Gullane was a very different ride, all along quiet back roads and eventually into the town staying off the main drag. Dropping down to the beach area we were hungry and could only see an ice cream van, not very sustaining after a bike ride! Cycling back up the small hill into town we came across a fantastic Italian gelato ice cream shop. One panini, a cannelloni and 2 superb Italian ice creams later we were sated. More golf courses in Gullane and more Americans. I decide to find out how much a round would be. So if you have plenty of dosh to spend for 4 hours it is £220 (£250 at weekends), I asked if that included a caddy, I received a strange look and was told a caddy was extra at £55 per round PLUS (emphasised) gratuities. Basically if you played at the weekend with a caddy in tow you could kiss goodbye to the better part of £350 if you throw in some food and drinks. Now any golfers reading this (probably very few) might raise an eyebrow at my intended surprise, but I am mean by nature (read as: tight git). When I played golf some years back at Cradoc nr Brecon (lovely course) £350 was my annual membership! Hey ho.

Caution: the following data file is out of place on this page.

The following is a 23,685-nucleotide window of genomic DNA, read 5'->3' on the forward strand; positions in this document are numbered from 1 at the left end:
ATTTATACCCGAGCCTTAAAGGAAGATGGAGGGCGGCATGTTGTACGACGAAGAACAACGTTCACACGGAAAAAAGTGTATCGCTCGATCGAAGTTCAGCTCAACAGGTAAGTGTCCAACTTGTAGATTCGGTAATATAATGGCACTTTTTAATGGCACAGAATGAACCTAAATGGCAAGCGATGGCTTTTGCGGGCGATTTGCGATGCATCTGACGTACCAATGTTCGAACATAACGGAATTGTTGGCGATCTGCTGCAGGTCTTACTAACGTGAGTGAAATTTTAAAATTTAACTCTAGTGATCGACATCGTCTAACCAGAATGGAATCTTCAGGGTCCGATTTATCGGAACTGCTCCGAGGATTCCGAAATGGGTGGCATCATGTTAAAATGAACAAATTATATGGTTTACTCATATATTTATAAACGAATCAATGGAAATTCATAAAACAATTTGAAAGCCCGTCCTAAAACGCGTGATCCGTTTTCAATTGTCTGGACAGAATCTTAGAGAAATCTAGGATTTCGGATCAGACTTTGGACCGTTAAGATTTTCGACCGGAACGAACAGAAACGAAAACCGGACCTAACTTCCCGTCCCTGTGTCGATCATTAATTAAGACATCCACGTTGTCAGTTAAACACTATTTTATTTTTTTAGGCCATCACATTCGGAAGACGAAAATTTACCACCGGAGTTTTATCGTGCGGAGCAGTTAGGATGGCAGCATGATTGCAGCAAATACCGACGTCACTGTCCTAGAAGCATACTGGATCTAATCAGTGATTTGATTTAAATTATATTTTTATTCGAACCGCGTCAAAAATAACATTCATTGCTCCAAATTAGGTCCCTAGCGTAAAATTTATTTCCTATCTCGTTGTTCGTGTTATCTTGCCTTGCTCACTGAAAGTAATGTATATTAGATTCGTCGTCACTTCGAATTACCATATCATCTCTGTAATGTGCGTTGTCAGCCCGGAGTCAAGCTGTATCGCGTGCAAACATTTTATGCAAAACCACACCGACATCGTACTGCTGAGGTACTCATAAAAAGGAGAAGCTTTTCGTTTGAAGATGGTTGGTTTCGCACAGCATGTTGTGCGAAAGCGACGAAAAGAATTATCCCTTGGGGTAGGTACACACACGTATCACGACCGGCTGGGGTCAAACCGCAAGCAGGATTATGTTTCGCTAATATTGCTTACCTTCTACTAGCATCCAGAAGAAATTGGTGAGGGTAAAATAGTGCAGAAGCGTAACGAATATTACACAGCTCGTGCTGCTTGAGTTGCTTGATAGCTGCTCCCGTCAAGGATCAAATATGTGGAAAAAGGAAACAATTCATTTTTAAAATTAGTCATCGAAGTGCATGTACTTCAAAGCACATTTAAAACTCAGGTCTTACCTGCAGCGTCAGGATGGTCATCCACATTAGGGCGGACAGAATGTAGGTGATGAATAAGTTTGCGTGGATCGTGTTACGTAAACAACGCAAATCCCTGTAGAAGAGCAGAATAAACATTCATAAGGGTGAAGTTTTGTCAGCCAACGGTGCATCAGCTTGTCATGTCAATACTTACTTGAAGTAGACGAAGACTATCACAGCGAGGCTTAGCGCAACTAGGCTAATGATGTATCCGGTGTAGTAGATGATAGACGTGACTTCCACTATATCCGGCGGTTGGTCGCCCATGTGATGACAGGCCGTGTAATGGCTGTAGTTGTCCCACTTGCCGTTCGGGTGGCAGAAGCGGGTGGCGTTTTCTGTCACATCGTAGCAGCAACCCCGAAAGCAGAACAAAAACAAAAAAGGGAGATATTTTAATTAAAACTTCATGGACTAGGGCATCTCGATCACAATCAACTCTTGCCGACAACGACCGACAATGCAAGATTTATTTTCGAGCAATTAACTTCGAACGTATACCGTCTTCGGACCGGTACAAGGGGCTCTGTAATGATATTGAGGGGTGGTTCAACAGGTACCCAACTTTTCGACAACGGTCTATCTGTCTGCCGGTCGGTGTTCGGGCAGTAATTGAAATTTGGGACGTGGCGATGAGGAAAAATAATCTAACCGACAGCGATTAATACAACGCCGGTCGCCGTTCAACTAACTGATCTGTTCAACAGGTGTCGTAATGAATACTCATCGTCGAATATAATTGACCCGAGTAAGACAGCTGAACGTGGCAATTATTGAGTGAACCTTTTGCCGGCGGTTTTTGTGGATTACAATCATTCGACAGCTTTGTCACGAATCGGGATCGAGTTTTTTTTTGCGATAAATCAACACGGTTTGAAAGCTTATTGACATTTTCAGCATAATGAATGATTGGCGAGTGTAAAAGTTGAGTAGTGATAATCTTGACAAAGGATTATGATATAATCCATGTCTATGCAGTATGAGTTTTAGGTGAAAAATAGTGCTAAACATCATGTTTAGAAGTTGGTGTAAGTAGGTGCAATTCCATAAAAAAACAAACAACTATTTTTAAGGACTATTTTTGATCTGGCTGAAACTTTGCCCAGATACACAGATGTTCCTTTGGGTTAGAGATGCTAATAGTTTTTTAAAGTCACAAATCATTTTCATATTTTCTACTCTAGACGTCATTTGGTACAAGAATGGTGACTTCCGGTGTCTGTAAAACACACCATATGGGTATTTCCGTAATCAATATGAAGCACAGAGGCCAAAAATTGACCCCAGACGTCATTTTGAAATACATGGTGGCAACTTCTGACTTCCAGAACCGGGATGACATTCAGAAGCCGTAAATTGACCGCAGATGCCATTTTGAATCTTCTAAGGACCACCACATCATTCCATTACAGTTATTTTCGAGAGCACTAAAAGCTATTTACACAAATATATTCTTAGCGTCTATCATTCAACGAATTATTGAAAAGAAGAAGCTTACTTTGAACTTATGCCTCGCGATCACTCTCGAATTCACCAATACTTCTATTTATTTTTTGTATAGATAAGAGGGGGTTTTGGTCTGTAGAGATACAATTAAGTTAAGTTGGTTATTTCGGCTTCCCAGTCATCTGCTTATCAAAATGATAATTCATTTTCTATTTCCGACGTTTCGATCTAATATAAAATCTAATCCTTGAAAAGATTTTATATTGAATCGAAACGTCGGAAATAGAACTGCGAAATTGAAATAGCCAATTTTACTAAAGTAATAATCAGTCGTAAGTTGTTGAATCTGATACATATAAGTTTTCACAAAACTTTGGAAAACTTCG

The Liquorice Allsorts are back – Scotland 2023 – Days 1-3

The liquorice allsorts are back! – 4th June, 2023
Our 5th trip to Scotland and the allsorts are lining up on the dashboard again.
This trip is a cathartic journey for both Janette and me. The second half of 2023 was ‘anus horribilus’ for both of us. I won’t go into too many details, but we lost a daughter to cancer in August, and I was diagnosed with a malignant melanoma in October resulting in partial amputation of my left thumb. We had various trips planned for this year but ended up cancelling a trip to France due to my diagnosis. I just was not prepared to pay an exorbitant insurance fee for 14 days abroad on the back of what has happened to me. Still, their loss as we are now on another Scotland trip and we’ll defer France until after my treatment has finished (February 2024 – fingers crossed). Oh, and by the way, I am feeling marvellous.